Hoover Institution (Stanford University) - On Wednesday, February 28, 2024, senior leaders from government, industry, and academia convened at the Hoover Institution for roundtable discussions on 'Space Innovation and Commercial Integration.' The event was under the auspice of the Stanford Emerging Technology Review—a university-wide initiative co-presented by the Hoover Institution and Stanford University School of Engineering—which highlights ten key technological areas.  

General (retired) Jay Raymond, distinguished visiting fellow at the Hoover Institution and former Chief of Space Operations, United States Space Force, was the lead host of the event. His opening remarks shed light on the magnitude of the discussions and the necessity for a more robust partnership between industry, academia, and government in order to improve resiliency and ensure the security of the space domain. "The space domain has seen an incredible amount of change over the past decade," Raymond said in his opening comments. "While the U.S. still has a lead in this new era, sustaining our advantage hinges on a shared theory of success between industry and government." 

The panel discussions centered on reviewing recent advancements and trends in space technology, analyzing concepts and strategies for space operations, and debating subsequent policy considerations. Dr. Simone D'Amico, professor of aeronautics and astronautics at the Stanford School of Engineering, led discussions on the advancements and trends in space technology. "Autonomous space systems provide an exciting future of enhanced capabilities and cost effectiveness," D'Amico noted. "The increasing trend is towards privatization as the space sector moves away from legacy space technologies owned by governments or large contractors."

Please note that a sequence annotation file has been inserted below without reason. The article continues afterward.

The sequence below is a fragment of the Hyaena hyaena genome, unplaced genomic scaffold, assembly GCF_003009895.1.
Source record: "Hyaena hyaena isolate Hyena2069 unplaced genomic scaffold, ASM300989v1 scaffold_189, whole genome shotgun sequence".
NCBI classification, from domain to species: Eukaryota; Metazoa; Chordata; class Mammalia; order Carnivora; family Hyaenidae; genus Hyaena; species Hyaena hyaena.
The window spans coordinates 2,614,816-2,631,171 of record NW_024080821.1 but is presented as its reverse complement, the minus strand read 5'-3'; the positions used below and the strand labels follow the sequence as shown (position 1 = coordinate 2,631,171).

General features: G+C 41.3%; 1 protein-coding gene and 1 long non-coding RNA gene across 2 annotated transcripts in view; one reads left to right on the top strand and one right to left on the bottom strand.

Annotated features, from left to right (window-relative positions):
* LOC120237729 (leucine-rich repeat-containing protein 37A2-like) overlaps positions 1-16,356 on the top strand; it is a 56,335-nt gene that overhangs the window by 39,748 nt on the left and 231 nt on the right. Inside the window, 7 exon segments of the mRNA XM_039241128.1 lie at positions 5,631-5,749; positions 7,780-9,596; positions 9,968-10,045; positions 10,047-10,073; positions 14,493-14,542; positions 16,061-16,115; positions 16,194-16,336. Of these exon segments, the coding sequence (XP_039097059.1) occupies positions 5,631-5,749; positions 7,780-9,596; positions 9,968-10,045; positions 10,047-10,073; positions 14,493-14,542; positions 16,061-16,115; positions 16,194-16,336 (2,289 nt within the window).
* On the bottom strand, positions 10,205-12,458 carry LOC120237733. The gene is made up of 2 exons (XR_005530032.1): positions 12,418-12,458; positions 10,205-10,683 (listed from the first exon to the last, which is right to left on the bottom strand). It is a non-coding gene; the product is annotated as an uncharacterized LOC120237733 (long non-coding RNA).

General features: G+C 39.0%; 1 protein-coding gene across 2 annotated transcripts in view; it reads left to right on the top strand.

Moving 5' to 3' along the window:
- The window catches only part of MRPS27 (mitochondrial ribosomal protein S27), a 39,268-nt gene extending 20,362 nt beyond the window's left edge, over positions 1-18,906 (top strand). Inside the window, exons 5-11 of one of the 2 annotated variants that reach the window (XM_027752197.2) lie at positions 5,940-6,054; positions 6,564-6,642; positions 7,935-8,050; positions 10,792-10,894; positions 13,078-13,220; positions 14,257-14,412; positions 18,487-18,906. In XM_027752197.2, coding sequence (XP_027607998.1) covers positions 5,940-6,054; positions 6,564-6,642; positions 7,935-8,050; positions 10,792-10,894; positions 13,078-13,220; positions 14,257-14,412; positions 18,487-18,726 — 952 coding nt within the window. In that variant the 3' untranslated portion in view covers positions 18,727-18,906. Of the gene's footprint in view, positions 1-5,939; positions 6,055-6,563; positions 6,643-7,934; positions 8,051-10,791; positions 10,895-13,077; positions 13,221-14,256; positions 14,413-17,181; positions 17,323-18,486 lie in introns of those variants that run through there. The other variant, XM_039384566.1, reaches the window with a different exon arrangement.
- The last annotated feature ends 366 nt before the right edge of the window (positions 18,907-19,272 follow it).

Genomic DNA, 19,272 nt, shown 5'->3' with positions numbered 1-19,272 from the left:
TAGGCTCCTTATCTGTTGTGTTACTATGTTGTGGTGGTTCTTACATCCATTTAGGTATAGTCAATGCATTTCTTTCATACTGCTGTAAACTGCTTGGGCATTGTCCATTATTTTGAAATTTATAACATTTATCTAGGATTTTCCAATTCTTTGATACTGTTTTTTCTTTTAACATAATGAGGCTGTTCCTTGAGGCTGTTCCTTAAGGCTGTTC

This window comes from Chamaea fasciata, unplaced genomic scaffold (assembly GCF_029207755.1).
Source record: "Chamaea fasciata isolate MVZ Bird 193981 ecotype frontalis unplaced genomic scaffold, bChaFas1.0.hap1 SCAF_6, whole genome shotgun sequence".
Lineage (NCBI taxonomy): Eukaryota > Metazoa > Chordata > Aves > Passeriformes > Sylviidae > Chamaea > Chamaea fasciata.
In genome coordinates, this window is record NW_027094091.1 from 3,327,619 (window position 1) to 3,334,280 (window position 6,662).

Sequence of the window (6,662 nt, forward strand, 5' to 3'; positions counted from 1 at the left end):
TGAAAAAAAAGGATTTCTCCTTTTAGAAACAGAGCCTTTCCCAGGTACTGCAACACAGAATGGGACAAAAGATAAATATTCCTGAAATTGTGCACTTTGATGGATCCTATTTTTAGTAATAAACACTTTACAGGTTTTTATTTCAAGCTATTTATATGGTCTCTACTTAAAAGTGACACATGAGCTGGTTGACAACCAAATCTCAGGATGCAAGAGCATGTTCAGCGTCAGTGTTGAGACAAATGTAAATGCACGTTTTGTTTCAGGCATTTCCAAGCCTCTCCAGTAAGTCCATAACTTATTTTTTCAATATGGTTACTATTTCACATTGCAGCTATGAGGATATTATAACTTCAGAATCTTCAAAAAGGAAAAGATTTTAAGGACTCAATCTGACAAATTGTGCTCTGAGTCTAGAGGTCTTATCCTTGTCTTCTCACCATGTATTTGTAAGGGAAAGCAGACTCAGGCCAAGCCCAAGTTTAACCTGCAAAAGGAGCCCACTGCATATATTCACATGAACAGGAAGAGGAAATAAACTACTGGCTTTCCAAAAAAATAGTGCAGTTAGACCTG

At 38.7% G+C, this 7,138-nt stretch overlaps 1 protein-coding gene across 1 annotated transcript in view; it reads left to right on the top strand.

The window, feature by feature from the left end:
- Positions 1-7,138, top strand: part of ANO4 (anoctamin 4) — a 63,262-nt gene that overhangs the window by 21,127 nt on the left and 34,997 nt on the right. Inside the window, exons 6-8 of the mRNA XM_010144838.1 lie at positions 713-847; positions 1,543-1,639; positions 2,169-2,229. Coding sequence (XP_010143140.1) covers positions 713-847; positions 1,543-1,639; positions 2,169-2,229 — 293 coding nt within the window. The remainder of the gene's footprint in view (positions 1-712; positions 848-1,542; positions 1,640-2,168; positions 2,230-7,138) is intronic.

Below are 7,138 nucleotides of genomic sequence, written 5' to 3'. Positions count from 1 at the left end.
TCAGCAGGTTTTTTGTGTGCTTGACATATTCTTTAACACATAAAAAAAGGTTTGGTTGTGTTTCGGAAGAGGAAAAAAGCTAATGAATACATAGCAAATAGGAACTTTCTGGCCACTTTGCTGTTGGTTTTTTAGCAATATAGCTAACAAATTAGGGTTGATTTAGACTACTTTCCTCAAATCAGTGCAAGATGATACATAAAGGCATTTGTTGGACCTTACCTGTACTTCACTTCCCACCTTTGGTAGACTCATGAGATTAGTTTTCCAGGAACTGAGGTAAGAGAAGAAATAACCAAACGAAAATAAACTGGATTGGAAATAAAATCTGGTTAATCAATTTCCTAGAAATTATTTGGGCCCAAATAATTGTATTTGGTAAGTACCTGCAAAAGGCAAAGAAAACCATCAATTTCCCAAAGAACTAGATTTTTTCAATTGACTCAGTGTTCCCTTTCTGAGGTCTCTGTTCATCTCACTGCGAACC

Lieutenant Colonel Matthew Lintker, U.S. Space Force, and national security affairs fellow at the Hoover Institution, followed with guided debates on the emergent concepts and strategies for space operations. A focus of the panel was on the United States Space Force's 'Competitive Endurance' theory of success and, subsequently, how to balance safe and secure space operations while ensuring the domain remains sustainable for all users. 

Finally, General (retired) Jay Raymond concluded the day by moderating a discourse on policy considerations and their impacts on commercial markets, foreign policy, and national security. Raymond noted, "We still have a lot on our to-do list as we seek to better understand the fused relationship between government and industry, but today's discussions are a giant leap forward." 

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